Behaviour Change

PROPAGANDA FOR CHANGE is a project created by the students of Behaviour Change (ps359) and Professor Thomas Hills @thomhills at the Psychology Department of the University of Warwick. This work was supported by funding from Warwick's Institute for Advanced Teaching and Learning.

Tuesday, February 2, 2016

You want to be more persuasive, don't you?

Robinson's latest advertising campaign takes advantage of a well-known health recommendation that we should all drink eight glasses of water a day, and that some of us don’t actually manage to do that. The leading squash provider has splashed the following on billboards, Twitter, YouTube and other modes of communication: 

“Enjoy drinking more water” by adding a drop of Robinson’s Squash to your glass, improving the taste and contributing to your 5 a day with “real fruit in every drop.” What more could you want from Robinson’s squash?!

If that wasn’t enough to persuade you to buy their squash, they use a rhetorical question as seen below, which accompanies their adverts:

The rhetorical question used here forces the audience to think more carefully about the message they are being posed with. In this case, losing a glass of water a day through an automatic process like breathing forces you to think about how you should replenish that glass of water. If you don’t usually drink enough water a day, chances are you perhaps don’t get time or don’t like the plain taste. So, Robinson’s are telling you to enjoy the taste of water, thus drinking more of it, by enhancing it with their squash.

A classic study investigating the persuasive effect of rhetorical questions generating powerful arguments comes from Zillmann (1972), who used rhetorical questions to alter participants’ recommended prison sentence terms. A between-subjects 2 (grammatical form: statement or rhetorical agreement question) x 3 (levels of initial attitude: unfavourable, neutral, favourable) factorial design was used to investigate the effect of rhetorical questions on persuasion. 

Participants were randomly assigned to conditions and their level of initial attitude was manipulated by giving them background information towards the desired level of initial attitude. To ensure they had this attitude in mind, they were required to rate their attitude on a scale of 1 to 7. The “trial” they were recommending a sentence on involved a teenager who was charged with second-degree murder of his father. The defense claimed that the killing was manslaughter.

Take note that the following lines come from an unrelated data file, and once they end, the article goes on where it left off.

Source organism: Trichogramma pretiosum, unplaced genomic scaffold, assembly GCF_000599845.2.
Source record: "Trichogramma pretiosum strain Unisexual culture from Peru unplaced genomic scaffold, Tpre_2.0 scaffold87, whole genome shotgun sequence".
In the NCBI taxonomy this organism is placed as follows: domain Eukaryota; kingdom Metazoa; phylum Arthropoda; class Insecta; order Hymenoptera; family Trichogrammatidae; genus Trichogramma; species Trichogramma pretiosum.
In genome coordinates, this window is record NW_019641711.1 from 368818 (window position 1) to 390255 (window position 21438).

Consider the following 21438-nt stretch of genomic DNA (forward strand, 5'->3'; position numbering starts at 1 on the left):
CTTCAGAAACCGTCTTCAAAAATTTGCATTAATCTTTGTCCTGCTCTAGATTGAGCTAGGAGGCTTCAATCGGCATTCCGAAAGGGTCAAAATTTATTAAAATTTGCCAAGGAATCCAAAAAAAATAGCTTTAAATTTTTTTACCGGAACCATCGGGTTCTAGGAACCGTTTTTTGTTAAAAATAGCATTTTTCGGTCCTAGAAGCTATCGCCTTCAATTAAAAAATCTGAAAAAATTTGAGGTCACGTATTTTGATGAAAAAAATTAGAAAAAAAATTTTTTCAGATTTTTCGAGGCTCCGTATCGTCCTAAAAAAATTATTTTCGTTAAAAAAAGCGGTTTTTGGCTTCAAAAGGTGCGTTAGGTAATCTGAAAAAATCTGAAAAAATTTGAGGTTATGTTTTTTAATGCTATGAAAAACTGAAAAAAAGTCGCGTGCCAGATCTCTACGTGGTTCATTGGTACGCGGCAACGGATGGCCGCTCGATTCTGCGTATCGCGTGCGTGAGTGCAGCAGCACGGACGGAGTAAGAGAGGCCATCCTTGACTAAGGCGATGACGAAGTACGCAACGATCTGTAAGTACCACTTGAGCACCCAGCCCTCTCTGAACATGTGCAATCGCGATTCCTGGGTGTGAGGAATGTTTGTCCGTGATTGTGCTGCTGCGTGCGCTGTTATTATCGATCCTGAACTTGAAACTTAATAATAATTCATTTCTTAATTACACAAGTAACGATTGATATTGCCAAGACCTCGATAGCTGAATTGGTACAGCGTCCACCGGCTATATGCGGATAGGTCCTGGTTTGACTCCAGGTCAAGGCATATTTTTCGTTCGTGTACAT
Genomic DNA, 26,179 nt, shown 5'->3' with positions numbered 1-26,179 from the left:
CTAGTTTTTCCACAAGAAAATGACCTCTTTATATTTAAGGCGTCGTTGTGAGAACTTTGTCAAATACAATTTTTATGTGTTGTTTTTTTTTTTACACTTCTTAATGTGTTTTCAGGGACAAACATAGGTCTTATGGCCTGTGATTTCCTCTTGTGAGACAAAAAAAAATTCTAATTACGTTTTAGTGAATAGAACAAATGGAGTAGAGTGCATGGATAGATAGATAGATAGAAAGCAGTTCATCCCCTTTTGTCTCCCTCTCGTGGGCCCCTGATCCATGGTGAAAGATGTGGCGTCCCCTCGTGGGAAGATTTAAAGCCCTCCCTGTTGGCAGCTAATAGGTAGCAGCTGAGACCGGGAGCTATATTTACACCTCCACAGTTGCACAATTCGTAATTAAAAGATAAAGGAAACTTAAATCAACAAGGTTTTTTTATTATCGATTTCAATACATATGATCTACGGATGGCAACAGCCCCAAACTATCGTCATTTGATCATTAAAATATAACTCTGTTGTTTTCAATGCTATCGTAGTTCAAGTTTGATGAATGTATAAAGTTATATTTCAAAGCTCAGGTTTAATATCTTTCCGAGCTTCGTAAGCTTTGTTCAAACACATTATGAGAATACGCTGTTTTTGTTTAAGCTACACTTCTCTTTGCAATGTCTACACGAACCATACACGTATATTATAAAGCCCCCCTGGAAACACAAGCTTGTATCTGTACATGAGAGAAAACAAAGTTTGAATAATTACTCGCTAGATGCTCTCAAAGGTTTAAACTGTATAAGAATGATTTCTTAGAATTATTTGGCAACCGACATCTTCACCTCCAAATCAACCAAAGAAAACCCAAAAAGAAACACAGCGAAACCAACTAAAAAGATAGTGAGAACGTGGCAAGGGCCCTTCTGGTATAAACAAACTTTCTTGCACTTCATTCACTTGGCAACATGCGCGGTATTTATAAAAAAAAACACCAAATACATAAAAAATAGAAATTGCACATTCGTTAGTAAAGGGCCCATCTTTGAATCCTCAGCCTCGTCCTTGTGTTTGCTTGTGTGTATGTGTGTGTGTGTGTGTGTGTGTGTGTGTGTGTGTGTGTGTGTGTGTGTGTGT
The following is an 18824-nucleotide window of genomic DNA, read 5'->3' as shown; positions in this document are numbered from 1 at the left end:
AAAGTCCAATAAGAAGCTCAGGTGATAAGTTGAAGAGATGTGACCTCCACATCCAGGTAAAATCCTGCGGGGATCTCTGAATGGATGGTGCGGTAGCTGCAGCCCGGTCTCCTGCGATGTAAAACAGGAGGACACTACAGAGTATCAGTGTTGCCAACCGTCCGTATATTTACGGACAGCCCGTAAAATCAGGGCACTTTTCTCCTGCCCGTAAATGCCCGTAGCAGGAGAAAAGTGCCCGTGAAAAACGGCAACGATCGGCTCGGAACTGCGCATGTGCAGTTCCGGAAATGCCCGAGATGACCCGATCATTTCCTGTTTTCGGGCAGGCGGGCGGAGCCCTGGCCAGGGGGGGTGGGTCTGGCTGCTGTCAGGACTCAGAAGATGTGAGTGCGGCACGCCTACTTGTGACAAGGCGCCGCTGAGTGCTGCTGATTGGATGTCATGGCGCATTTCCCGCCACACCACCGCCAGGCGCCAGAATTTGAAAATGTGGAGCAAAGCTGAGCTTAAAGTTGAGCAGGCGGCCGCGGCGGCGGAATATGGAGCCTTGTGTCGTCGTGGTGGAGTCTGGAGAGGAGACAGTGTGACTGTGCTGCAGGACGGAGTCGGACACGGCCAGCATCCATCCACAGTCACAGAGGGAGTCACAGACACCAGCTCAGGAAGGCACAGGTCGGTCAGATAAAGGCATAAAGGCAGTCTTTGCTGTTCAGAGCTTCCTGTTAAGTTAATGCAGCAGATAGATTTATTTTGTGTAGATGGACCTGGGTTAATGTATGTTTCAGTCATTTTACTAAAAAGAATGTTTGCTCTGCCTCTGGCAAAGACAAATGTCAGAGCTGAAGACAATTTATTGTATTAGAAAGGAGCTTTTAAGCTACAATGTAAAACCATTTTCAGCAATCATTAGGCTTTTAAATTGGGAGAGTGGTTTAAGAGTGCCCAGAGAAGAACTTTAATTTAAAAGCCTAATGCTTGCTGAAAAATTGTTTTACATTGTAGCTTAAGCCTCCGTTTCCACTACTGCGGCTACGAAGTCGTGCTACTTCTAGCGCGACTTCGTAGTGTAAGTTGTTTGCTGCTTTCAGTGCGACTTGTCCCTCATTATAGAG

Once they had rated their attitudes, they listened to a summary of the defense’s argument. This either took the form of statement such as “Johnny was a peaceful boy”, or rhetorical agreement question such as “Johnny was a peaceful boy, wasn't he?”

Table 4 shows the recommended prison terms given by participants. Participants gave lower prison sentences in the rhetorical agreement question condition across all levels of initial attitudes. This demonstrates how powerful messages with rhetorical questions can be, especially when trying to persuade. 

The effect was explained by Zillmann as a result of operant conditioning. Typically, when using a rhetorical question, the audience of the message pays more attention to the content of the message and so it needs to be strong. As such, people usually only use rhetorical questions if their argument is strong, meaning that over time we are used to strong arguments where a rhetorical question is used. Therefore, when posed with a rhetorical question we expect the message to be strong (even if it is not).

So, Robinsons are taking advantage of a health recommendation by framing it in a rhetorical question... Better start drinking more water (with squash)!

Zillmann, D. (1972). Rhetorical elicitation of agreement in persuasion. Journal of Personality and Social Psychology, 21, 159—165.

No comments:

Post a Comment

Note: Only a member of this blog may post a comment.